Advertising: Commerce and Creativity

The details
Sociology and Criminology
Colchester Campus
Postgraduate: Level 7
Thursday 08 October 2020
Friday 18 December 2020
29 June 2020


Requisites for this module



Key module for

MA NP5312 Advertising, Marketing and the Media,
MA NP53MO Advertising, Marketing and the Media,
MSC L31124 Migration Studies

Module description

The module forms a core component of the MA Advertising, Marketing and the Media.

It draws on the expanding body of sociological, historical and cultural scholarship on advertising and consumer society. In doing so, the module explores the organisational and institutional structures of the advertising industry since the late nineteenth century, focusing on the growth of the service advertising agency in Britain and North America.

The module charts the internationalisation of advertising through the twentieth century and the rise of global advertising and brand promotion in more recent times. It also reflects on the economic role of advertising in supporting other media and the forms of professional knowledge, expertise and workplace cultures of the industry. Alongside these empirical concerns, the module also seeks to reflect theoretically on advertising as a market device and creative practice.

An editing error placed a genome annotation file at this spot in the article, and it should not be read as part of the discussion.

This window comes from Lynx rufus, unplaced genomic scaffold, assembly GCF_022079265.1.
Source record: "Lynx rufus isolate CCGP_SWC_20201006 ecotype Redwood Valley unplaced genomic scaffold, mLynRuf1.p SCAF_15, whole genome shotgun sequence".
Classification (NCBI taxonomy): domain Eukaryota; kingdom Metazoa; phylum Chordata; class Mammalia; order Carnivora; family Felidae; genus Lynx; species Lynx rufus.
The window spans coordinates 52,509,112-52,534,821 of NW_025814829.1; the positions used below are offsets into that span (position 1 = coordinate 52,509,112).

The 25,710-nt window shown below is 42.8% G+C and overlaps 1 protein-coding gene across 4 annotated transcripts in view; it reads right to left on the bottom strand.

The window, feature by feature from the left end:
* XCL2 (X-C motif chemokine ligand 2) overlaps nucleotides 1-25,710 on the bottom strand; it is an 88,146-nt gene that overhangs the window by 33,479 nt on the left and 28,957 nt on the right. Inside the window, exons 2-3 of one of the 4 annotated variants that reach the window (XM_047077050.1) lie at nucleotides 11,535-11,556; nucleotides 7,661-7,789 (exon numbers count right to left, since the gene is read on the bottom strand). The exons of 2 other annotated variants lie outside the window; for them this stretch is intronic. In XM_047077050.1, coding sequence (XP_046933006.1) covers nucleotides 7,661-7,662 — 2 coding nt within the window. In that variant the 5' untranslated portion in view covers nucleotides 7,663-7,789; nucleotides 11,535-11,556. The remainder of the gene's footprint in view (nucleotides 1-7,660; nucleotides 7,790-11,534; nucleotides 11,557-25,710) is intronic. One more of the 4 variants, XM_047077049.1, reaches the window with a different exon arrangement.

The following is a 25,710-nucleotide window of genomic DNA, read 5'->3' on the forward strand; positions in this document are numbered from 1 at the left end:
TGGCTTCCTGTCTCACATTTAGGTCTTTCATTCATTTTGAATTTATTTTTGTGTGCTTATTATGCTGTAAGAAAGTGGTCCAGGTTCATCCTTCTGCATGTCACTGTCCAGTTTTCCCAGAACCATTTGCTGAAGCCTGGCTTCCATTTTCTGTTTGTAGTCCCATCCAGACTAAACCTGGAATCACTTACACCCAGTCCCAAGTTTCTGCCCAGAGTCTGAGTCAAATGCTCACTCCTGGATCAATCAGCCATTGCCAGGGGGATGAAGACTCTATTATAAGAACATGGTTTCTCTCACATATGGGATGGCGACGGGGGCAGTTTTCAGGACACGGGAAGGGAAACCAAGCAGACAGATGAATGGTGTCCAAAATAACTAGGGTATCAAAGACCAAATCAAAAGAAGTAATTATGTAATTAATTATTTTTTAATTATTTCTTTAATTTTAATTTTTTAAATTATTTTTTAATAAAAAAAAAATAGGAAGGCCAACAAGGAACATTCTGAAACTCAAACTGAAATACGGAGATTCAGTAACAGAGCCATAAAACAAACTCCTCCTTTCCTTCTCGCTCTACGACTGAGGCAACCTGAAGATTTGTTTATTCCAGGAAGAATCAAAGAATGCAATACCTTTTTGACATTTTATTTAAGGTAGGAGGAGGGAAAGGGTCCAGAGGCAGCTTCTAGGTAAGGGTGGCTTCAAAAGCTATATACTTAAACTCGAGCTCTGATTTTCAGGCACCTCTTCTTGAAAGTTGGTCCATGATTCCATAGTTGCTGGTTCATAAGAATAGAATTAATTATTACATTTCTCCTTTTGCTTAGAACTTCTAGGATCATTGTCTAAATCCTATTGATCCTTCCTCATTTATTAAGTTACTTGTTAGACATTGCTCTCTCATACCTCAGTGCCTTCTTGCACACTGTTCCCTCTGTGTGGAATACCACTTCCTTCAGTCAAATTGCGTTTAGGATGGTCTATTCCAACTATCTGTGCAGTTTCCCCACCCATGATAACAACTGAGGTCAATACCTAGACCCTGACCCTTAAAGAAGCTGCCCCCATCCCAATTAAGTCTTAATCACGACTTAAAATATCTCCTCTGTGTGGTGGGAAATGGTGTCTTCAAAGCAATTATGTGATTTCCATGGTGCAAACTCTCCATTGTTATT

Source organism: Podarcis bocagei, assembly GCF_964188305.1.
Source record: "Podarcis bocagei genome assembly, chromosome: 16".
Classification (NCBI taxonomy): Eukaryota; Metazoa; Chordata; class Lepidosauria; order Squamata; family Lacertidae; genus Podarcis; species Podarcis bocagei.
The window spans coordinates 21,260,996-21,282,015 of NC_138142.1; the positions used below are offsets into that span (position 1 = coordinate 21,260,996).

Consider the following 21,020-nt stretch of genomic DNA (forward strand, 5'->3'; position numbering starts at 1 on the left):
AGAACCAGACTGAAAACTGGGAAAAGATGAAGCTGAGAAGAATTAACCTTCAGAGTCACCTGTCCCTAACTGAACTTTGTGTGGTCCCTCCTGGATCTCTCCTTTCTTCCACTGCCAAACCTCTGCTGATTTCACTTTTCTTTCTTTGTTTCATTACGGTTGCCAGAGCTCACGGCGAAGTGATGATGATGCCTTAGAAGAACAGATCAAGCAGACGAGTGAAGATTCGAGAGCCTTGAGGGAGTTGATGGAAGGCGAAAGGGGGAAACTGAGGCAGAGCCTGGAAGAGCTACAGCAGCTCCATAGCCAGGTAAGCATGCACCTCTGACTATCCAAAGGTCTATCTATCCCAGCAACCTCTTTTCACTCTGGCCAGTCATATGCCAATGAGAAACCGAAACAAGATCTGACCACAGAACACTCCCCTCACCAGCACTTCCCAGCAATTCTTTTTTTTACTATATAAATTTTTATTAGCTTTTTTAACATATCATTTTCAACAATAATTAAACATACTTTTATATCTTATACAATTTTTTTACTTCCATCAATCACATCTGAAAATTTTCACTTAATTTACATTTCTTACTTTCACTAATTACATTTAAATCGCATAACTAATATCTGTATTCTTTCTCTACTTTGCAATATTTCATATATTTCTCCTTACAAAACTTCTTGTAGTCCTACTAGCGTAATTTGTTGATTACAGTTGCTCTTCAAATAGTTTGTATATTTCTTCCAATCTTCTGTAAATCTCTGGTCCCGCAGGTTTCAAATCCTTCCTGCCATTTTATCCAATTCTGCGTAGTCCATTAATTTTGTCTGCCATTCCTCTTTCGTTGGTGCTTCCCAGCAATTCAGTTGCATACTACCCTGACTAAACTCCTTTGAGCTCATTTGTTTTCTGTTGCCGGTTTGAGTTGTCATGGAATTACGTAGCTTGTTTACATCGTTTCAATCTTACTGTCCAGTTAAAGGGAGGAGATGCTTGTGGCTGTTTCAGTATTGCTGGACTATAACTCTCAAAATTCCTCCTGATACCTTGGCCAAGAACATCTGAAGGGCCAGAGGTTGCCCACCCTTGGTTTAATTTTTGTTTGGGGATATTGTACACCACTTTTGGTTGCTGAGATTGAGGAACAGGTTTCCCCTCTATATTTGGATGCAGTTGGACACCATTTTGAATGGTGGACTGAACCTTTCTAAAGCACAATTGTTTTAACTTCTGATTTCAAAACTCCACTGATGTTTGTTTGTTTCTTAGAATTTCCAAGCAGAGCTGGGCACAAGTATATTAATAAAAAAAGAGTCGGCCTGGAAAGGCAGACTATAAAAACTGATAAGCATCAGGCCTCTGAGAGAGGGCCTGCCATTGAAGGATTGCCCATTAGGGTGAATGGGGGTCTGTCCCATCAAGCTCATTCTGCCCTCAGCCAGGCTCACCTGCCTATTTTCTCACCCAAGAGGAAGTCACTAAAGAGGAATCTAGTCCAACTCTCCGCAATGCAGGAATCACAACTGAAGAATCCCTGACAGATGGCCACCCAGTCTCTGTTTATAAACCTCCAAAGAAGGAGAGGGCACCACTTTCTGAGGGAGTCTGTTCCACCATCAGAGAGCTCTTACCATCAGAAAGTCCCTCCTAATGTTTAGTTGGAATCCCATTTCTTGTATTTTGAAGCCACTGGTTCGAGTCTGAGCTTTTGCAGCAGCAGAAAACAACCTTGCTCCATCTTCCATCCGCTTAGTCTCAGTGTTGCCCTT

Module aims

The aims of the module are:

1. To develop an historical understanding of advertising as a commercial practice
2. To explore the institutional and organisational structures of the industry
3. To explore the international and global dynamics of advertising
4. To develop an understanding of the emergence of particular cultures of selling and promotion and the expert knowledge associated with them
5. To develop an advanced understanding of advertising as a commercial and creative practice

Module learning outcomes

Cutting across the historical and empirical focus of the module there will be a reflection on how advertising as an industry and practice might be theorized and a reflection on the links between advertising and the wider creative industries.

Module information

Please note that assessment information is currently showing for 2019-20 and will be updated in September.

Learning and teaching methods

No information available.


  • Nixon, Sean. (2013) Hard sell: advertising, affluence and transatlantic relations, c. 1951-69, Manchester: Manchester University Press.
  • Roy Church. (2000) 'Advertising Consumer Goods in Nineteenth-Century Britain: Reinterpretations', in The Economic History Review. vol. 53 (4) , pp.621-645
  • Sinclair, John. (2012) Advertising, the media and globalisation: a world in motion, London: Routledge.
  • Elizabeth Rose McFall. (2004) Advertising: a cultural economy, London: SAGE. vol. Culture, representation and identity series
  • Hoggart, Richard. (1970) Speaking to each other: essays, London: Chatto & Windus.
  • Crawford, Robert. (2008) But wait, there's more: a history of Australian advertising, 1900-2000, Melbourne: Melbourne University Press.
  • De Grazia, Victoria. (2005) Irresistible empire: America's advance through twentieth-century Europe, Cambridge, MA: Belknap Press of Harvard University Press.
  • Nixon, Sean. (2006) '‘The Pursuit of Newness: advertising, creativity and the ‘narcissism of minor differences', in Cultural Studies. vol. 20 (1) , pp.89-106
  • Miller, Peter; Rose, Nikolas. (1997-02) 'Mobilizing the Consumer', in Theory, Culture & Society. vol. 14 (1) , pp.1-36